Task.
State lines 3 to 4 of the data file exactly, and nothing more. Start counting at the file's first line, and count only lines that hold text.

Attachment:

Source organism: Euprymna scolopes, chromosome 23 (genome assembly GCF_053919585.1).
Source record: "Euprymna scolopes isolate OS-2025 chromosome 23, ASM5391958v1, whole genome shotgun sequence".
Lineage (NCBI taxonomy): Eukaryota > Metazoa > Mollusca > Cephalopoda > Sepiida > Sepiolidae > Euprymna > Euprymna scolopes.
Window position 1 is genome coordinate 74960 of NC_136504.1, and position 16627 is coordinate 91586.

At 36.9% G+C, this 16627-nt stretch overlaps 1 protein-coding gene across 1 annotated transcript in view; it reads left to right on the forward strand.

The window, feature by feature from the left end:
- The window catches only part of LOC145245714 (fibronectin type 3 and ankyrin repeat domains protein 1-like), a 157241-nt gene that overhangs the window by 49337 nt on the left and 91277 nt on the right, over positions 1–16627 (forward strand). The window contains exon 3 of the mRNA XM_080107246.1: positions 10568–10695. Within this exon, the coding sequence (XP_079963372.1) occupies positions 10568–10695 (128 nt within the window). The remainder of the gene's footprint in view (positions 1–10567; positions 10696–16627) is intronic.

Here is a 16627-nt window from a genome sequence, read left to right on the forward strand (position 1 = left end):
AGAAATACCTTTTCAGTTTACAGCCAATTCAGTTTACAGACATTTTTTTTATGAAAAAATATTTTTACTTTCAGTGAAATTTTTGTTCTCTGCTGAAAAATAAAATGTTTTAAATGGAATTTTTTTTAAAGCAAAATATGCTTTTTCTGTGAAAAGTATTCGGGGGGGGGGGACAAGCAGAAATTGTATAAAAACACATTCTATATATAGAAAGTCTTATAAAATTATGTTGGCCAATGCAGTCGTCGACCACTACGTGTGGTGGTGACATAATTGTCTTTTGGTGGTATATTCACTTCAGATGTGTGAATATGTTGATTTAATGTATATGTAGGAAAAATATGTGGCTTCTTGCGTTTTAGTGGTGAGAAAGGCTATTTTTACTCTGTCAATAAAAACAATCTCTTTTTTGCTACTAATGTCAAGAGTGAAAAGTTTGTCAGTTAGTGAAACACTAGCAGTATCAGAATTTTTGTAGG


Lineage (NCBI taxonomy): Eukaryota > Metazoa > Mollusca > Cephalopoda > Sepiida > Sepiolidae > Euprymna > Euprymna scolopes.
Window position 1 is genome coordinate 74960 of NC_136504.1, and position 16627 is coordinate 91586.